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In many ways, they've simply been internalized. Where we used to have simple programs, we now try to have simple modules in our software. They're tightly coupled into one program, but ideally designed to be reused outside of that program. Is this better or worse? Who knows. Additionally, it's worth mentioning that there are a lot of people who are advocating a similar approach to web development: creating simple services that talk to each other, where the UI presented to the user talks to all of these services in the background, typically via the same HTTP or something more efficient.
If you haven't already I suggest you read "The Art of UNIX Programming" by Eric S Raymond. The philosophy of programming for UNIX which Raymond espouses and many programmers have tended to follow is that one should write small, robust programs that do one thing really well then link these together to achieve the desired end result. There are a number of advantages to this approach, key ones being that you don't find yourself having to re-invent the wheel (if someone else has already written something to do one step of your process then you can just use their program and slot it into the sequence) and if a better programme comes along to do a step you can swap out the old on and slot in the new one. If you looked 'under the hood' of many modern 'monolithic' programs you would find that in reality this philosophy still continues. Quite often the GUI will simply assemble the command line to use the existing small, robust programs that do one thing really well, run that command line behind the scenes, capture the results and present them to the user. As shadowfiend indicated even if all the code for a programme is contained within it there is a good chance that it will be designed for use outside that programme. Often the bulk of the code for a programme will be in reusable libraries, which may be internal or external to the main executable. Presuming your dealing with some sort of open source (or can buy a source code license) you can obtain a library that someone else has written that does something you need and call it as part of your processing. A key tenet of Object Oriented Progamming good practice is reusing code, by packaging it into libraries of high level classes that other classes can inherit from the basic philosophy of writing something small that does one thing very well and linking it with other similar programs (classes in this case) to achieve the desired result (albeit in a quite different way). This cxan vbe seen in even more graphically based programming environment where controls are dragged and dropped onto forms. The programmer can buy or download for free controls that do the function they want (e.g. why bother to write a calendar control when there plenty of reallyh fgood ones out there), drop them onto a form, hook them up to other controls and their own code then hit compile and there's their program. If they find a better control to do what they want they can often just remove the old control, drop in the new, recreate the links and hit compile again without havign to go back and rewrite their entire program.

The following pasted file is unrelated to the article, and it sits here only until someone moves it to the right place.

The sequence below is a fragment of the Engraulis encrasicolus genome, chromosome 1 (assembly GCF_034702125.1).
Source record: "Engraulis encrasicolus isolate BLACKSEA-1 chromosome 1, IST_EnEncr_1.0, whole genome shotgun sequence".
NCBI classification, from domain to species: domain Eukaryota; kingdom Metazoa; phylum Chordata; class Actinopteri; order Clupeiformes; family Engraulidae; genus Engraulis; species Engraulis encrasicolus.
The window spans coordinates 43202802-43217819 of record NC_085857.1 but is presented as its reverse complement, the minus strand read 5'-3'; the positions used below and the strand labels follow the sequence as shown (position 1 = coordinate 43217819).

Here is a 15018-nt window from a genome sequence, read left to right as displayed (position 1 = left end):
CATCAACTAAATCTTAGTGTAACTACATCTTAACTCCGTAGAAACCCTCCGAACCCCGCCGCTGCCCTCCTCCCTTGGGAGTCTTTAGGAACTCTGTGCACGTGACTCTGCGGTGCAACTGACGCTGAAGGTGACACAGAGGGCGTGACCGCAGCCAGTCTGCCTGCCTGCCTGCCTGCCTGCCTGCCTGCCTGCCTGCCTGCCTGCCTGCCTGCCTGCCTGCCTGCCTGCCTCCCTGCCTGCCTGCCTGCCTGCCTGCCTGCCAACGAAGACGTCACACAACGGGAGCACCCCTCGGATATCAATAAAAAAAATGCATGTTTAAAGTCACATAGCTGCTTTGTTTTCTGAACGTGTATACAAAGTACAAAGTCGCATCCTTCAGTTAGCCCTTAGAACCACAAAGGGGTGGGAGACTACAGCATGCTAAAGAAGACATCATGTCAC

I guess the UNIX way is still alive and beating :-D